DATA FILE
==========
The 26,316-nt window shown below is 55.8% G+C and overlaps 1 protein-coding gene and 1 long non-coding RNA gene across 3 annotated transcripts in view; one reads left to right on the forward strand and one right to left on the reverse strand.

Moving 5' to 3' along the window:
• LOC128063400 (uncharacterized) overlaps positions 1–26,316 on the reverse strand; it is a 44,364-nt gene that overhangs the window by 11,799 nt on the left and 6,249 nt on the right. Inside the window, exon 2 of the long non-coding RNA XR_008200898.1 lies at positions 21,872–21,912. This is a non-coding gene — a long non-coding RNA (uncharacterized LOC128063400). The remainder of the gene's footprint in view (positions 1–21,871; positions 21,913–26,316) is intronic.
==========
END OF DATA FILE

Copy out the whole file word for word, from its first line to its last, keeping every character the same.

The 26,316-nt window shown below is 55.8% G+C and overlaps 1 protein-coding gene and 1 long non-coding RNA gene across 3 annotated transcripts in view; one reads left to right on the forward strand and one right to left on the reverse strand.

Moving 5' to 3' along the window:
• LOC128063400 (uncharacterized) overlaps positions 1–26,316 on the reverse strand; it is a 44,364-nt gene that overhangs the window by 11,799 nt on the left and 6,249 nt on the right. Inside the window, exon 2 of the long non-coding RNA XR_008200898.1 lies at positions 21,872–21,912. This is a non-coding gene — a long non-coding RNA (uncharacterized LOC128063400). The remainder of the gene's footprint in view (positions 1–21,871; positions 21,913–26,316) is intronic.